We’re now at our last step of this British journey. Logically, it ends with my visit at the Imperial War Museum in London. As you may remember, I visited it in 2012 but rthe section about the Great War was closed. The museum was closed for some time and reopened last year, I was anxious to visit it again.
I’ll be honest: this is really a dramatic experience. I’ve visited dozens of war museum in Europe and all of them, even if they often were interesting thanks to the material displayed, were not “moving” ones. On the contrary, a visit to the WW1 gallery at the IWM, even the items displayed remain “classic” ones, are shown in a really impressive way.
One could wonder what is the secret behind such a success. First of all, probably a clever mix between items, graphic elements and pictures, with a wonderful use of lights, as you can see below:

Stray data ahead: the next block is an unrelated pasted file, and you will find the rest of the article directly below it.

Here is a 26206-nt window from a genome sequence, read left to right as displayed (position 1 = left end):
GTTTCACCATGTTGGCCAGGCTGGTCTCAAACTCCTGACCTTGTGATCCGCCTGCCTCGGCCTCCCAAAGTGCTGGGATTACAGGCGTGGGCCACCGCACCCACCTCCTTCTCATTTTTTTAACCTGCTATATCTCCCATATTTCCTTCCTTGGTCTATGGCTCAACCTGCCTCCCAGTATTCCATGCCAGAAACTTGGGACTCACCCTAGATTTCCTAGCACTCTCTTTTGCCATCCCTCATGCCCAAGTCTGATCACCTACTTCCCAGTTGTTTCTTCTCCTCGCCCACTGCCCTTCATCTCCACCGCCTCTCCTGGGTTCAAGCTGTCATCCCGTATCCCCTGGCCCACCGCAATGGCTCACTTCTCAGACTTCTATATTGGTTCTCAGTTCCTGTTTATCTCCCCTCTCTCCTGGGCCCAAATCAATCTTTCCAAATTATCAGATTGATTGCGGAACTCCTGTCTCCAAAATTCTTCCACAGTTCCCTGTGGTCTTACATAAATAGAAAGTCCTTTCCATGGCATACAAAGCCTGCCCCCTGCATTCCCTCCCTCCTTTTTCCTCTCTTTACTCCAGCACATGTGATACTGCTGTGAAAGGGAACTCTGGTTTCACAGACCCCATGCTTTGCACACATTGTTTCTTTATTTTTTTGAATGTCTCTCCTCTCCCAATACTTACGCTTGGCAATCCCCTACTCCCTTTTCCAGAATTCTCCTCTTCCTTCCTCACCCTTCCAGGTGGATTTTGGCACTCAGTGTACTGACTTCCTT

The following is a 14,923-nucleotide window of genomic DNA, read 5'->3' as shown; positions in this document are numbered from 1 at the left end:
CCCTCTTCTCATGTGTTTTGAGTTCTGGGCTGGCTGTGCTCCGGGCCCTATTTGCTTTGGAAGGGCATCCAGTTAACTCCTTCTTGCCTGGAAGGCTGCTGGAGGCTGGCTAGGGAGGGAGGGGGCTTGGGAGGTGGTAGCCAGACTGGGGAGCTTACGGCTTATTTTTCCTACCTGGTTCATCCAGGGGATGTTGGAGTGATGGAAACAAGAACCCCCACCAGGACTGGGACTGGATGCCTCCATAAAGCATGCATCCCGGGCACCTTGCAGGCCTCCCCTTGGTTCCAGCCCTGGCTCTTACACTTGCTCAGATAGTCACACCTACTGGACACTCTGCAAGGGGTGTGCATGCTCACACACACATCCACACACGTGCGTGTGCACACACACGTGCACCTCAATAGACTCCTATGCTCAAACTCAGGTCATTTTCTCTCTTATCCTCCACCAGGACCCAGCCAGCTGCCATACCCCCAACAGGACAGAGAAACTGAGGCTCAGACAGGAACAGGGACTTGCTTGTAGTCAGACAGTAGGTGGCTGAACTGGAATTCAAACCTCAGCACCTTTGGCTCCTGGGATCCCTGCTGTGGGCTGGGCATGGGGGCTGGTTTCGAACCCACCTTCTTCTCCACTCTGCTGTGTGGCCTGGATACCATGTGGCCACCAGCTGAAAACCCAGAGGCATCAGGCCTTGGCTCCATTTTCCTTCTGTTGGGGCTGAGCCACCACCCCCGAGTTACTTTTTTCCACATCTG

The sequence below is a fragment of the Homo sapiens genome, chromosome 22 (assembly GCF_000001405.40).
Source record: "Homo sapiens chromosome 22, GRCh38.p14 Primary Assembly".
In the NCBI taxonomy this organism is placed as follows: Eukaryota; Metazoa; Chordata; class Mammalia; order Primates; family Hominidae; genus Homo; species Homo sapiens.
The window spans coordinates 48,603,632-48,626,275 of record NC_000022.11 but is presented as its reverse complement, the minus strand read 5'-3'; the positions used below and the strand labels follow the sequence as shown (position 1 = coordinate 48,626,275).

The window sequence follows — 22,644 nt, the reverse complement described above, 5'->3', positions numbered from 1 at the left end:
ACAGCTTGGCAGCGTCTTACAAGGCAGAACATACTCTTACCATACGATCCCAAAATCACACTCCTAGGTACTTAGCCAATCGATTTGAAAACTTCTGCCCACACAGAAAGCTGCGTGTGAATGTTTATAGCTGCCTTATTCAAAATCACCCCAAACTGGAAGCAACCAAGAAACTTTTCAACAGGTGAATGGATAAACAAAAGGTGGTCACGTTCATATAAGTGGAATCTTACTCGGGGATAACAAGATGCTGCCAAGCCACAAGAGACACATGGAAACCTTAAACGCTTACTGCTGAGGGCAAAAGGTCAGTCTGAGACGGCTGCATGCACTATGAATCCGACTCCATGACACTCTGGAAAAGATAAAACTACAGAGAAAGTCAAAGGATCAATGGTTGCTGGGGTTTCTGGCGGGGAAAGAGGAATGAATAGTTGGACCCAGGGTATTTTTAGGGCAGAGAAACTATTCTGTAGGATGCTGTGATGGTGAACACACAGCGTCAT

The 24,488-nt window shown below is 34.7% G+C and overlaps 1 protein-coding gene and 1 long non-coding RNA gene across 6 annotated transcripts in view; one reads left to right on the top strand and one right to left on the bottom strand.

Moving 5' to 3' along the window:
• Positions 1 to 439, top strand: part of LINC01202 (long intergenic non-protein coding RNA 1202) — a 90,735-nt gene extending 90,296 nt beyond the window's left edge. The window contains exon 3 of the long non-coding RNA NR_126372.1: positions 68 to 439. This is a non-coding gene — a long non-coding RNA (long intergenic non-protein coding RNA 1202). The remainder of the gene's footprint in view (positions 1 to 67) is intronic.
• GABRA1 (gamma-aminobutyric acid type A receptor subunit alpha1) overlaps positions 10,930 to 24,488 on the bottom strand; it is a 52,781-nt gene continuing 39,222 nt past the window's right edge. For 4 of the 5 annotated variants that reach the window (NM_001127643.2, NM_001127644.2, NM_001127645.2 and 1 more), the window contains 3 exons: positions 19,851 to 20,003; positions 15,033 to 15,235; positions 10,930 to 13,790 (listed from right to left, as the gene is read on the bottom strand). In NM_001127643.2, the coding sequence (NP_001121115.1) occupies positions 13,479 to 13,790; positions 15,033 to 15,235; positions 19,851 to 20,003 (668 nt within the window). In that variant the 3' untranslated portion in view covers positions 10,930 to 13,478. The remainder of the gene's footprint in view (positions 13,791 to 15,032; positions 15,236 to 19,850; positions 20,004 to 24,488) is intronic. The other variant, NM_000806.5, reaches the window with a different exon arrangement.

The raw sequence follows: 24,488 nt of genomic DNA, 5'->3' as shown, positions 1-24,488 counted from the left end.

Then, some carefully items, which are truly striking, wuch as this letter written by a 9-year old Irish boy to Lord Kitchener.
Or a very modern way to present trench signs:
Items are exhibited in a way the visitor can move around them and study them from a very short distance, such as these gas masks.
Last but not least, even if this blog cannot show it, some words about the background noise. During this “journey” in the Great War, one can listen to voices of soldiers, hear the shells exploding or the noise of a munition factory. Such a background noise, mixed with the vision of striking documents and items, almost brings you to tears, an amazing experience.
As a conclusion, here are the words of King George V at the opening of IWM on 9 June 1920.